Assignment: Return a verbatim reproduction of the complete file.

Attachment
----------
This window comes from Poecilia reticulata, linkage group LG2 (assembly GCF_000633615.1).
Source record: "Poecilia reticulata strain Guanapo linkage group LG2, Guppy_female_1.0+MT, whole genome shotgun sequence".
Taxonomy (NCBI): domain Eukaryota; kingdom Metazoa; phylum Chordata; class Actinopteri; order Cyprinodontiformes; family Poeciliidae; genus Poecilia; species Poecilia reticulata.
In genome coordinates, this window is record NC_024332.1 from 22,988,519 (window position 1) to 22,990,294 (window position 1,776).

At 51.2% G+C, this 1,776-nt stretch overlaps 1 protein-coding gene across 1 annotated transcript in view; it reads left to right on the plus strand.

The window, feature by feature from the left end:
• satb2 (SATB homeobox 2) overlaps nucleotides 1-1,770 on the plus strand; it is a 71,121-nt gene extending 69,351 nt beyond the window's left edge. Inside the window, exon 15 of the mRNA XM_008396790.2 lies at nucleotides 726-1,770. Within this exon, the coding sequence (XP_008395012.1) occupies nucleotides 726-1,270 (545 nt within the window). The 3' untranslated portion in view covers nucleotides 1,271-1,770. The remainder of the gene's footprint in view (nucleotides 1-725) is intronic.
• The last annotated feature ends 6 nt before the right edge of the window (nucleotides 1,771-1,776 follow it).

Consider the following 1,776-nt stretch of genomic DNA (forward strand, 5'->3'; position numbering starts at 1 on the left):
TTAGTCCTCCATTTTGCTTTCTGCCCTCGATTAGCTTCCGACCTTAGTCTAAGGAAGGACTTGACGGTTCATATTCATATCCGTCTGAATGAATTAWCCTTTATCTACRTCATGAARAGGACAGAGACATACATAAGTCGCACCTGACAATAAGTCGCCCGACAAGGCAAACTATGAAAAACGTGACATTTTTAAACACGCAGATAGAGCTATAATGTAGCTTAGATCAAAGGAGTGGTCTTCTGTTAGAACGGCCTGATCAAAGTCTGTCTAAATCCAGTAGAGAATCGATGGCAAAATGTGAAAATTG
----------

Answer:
This window comes from Poecilia reticulata, linkage group LG2 (assembly GCF_000633615.1).
Source record: "Poecilia reticulata strain Guanapo linkage group LG2, Guppy_female_1.0+MT, whole genome shotgun sequence".
Taxonomy (NCBI): domain Eukaryota; kingdom Metazoa; phylum Chordata; class Actinopteri; order Cyprinodontiformes; family Poeciliidae; genus Poecilia; species Poecilia reticulata.
In genome coordinates, this window is record NC_024332.1 from 22,988,519 (window position 1) to 22,990,294 (window position 1,776).

At 51.2% G+C, this 1,776-nt stretch overlaps 1 protein-coding gene across 1 annotated transcript in view; it reads left to right on the plus strand.

The window, feature by feature from the left end:
• satb2 (SATB homeobox 2) overlaps nucleotides 1-1,770 on the plus strand; it is a 71,121-nt gene extending 69,351 nt beyond the window's left edge. Inside the window, exon 15 of the mRNA XM_008396790.2 lies at nucleotides 726-1,770. Within this exon, the coding sequence (XP_008395012.1) occupies nucleotides 726-1,270 (545 nt within the window). The 3' untranslated portion in view covers nucleotides 1,271-1,770. The remainder of the gene's footprint in view (nucleotides 1-725) is intronic.
• The last annotated feature ends 6 nt before the right edge of the window (nucleotides 1,771-1,776 follow it).

Consider the following 1,776-nt stretch of genomic DNA (forward strand, 5'->3'; position numbering starts at 1 on the left):
TTAGTCCTCCATTTTGCTTTCTGCCCTCGATTAGCTTCCGACCTTAGTCTAAGGAAGGACTTGACGGTTCATATTCATATCCGTCTGAATGAATTAWCCTTTATCTACRTCATGAARAGGACAGAGACATACATAAGTCGCACCTGACAATAAGTCGCCCGACAAGGCAAACTATGAAAAACGTGACATTTTTAAACACGCAGATAGAGCTATAATGTAGCTTAGATCAAAGGAGTGGTCTTCTGTTAGAACGGCCTGATCAAAGTCTGTCTAAATCCAGTAGAGAATCGATGGCAAAATGTGAAAATTG